Wherein Mike Warot describes a novel approach to computing which follows George Gilders call to waste transistors.

Sunday, October 15, 2006


Earlier this week I foundCarl Burch's wonderful Logisim which does digital logic simulation. It took a few hours of tweaking, and one flash of insight (below)... but here is what a single BitGrid cell looks like in an idealized format.

The cell consists of a single 16x4 RAM cell (4 bits address, 4 bits data). I used a ROM in the simulation to allow it to persist across saves, and simplify the layout.

There are any number of ways you could wire this thing up... the flash of insight I had was that I wanted it to be very simple to turn a cell into a simple pass-through repeater. I figured that if addresses 0-F were programmed with contents 0-F, and it just worked that way... it would be easiest to understand. This leads naturally to the layout you see pictured here.

If you want to see for yourself, here is the Logisim Circuit file. (You'll have to save it, then rename it to *.circ for Logisim due to limitations of my web host at 1and1.com)

I welcome comments and suggestions.


Anonymous said...

I looked at about five of your posts, and could not find any summary of what why I should care about bitgrids. I'm not a hardware designer, so merely saying that it has 4 neighbors tells me nothing.

What existing component(s) would this replace? How many of them would I have in a typical desktop system? Or are you thinking more of the embedded domain? What magnitute of benefits (cost savings, or speed-up, or size reduction) would you predict?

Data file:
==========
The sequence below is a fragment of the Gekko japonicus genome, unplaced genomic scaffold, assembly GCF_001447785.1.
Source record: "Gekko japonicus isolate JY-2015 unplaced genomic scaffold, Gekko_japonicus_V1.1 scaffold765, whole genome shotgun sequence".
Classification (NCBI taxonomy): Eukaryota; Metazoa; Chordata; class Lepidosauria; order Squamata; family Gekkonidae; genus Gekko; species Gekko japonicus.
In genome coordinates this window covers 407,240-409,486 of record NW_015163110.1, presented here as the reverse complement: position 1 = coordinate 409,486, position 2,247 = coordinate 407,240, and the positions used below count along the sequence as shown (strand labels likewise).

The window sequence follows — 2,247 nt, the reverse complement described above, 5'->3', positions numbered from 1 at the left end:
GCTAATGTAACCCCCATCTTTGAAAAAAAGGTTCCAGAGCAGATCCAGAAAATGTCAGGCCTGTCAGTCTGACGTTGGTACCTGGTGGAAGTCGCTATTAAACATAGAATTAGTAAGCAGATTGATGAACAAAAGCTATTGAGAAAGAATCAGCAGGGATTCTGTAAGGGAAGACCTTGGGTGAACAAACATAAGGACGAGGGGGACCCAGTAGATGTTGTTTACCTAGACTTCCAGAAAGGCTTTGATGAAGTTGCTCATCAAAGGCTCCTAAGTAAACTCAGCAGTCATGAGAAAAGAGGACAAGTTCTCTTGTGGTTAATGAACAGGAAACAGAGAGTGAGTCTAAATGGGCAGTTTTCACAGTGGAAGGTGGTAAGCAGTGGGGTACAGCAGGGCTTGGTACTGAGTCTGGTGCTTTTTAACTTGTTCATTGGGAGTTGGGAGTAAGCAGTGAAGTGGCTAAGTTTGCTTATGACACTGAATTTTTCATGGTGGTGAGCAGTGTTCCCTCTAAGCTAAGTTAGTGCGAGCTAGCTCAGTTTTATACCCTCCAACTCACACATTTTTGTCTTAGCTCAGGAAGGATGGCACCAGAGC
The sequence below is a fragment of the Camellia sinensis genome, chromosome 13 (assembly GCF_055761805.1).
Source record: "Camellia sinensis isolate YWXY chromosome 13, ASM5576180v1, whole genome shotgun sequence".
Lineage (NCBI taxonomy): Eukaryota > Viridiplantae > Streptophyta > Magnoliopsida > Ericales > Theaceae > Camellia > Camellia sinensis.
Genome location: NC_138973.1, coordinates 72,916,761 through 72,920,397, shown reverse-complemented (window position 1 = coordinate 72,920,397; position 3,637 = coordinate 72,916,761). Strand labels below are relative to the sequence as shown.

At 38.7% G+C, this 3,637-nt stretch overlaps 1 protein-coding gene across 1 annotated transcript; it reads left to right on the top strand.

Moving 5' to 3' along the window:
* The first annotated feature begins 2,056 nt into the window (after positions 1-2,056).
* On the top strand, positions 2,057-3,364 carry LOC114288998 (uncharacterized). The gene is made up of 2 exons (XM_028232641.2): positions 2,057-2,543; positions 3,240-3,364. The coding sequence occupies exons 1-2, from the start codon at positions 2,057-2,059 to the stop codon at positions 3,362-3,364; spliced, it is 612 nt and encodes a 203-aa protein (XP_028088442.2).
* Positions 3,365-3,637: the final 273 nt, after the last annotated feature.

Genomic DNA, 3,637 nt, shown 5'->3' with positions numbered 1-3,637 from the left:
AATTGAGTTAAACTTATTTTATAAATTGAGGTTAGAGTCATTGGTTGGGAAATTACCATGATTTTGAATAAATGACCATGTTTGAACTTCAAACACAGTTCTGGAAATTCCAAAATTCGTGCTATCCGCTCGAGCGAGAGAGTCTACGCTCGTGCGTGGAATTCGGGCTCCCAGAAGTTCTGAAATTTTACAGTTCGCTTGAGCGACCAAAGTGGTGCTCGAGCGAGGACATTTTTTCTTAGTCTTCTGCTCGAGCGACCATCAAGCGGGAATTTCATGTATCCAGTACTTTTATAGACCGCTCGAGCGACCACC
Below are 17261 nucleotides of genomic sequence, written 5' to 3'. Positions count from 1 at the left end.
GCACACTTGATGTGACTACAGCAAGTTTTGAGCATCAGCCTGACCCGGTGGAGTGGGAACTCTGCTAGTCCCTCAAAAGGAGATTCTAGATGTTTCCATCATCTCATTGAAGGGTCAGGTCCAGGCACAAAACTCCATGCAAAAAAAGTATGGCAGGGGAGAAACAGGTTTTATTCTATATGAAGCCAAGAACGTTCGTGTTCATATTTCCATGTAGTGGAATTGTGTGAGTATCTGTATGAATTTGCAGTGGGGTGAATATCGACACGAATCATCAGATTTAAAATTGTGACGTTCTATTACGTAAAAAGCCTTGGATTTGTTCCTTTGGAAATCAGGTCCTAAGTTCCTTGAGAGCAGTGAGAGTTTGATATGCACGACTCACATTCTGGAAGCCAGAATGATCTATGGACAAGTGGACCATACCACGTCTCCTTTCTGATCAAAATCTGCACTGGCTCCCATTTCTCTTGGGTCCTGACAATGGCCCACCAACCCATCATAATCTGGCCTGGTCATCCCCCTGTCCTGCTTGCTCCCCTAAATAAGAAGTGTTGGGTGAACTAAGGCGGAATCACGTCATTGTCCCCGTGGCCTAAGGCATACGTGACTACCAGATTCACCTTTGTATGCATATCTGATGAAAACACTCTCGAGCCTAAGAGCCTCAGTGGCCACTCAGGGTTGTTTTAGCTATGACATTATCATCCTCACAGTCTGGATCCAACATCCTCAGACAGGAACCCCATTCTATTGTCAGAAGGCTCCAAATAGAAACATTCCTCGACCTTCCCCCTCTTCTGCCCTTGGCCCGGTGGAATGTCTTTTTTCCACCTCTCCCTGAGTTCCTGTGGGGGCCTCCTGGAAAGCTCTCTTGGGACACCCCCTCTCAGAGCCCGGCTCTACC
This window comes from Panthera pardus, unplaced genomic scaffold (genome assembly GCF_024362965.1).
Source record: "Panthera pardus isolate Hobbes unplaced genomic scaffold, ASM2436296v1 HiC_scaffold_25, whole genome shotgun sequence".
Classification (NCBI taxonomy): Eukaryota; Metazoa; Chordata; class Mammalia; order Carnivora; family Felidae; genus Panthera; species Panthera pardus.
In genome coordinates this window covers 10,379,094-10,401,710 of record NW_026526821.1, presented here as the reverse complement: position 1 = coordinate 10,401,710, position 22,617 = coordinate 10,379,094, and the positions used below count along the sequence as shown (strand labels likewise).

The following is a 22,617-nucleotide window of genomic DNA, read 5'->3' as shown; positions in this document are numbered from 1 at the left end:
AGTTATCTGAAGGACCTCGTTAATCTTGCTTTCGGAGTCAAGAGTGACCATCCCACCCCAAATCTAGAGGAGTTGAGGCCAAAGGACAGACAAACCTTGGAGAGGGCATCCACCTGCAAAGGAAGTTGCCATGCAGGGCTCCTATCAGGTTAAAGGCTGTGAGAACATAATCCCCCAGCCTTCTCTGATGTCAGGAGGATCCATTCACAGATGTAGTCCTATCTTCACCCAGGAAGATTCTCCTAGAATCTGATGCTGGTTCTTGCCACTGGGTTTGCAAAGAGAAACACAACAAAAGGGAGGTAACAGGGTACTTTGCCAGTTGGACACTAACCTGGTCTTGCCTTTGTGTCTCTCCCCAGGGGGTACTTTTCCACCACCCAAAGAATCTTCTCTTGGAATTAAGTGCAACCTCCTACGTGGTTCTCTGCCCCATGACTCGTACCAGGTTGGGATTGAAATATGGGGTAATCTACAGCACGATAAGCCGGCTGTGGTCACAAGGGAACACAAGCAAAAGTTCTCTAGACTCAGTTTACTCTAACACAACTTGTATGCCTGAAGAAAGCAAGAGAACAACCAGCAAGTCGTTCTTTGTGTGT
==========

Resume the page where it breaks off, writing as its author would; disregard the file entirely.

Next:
If you have already written a truly introductory description of bitgrids, I recommend that you link to it prominently. If not, I suggest you write one. Your audience is the high school gamer; the business executive who uses Excel and email; or a programmer who occasionally dabbles in assembly language.

It might be the best idea in the world, but based on what I've read so far, I'm not surprised that it has not generated much interest.

Hope that helps!

Anonymous said...

I suggest a comparison between a bitgrid and a common FPGA. FPGAs seem far easier to program, obtain, and faster than a large bitgrid.

palmtree3000 said...

I think your idea is intruiging, however it is impossible to simulate a collection of bitgrids in logisim as a bitgrid will return undefined unless all the inputs are defined, which will not happen unless all the neighbors have defined inputs, which.....

I will try to get it to work, but in the meantime, congratulations on an interesting idea!

palmtree3000 said...

I got it to work by adding in a "zeroer" input that will reset every output to 0. You just send power through every row's righthandmost member's zeroer input, and everything changes from undefined to 0.

palmtree3000 said...

Sorry, forgot the file.

Andrew Felch said...

Hi Mike,

Bit Grids... very cool - I've been looking for an email address but no luck. I'm interested in finding out more - my email is AndrKewDotFeKlchAtGmaKilDotCKom - delete the capital K's

-Andrew F.

Squonk said...

I created two Logisim BitGrid cell implementations:
- a quad mux cell
- a quad TTL 74150 chip 1:16 mux cell

Here is the .circ file:

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I fix things, I take pictures, I write, and marvel at the joy of life. I'm trying to leave the world in better condition than when I found it.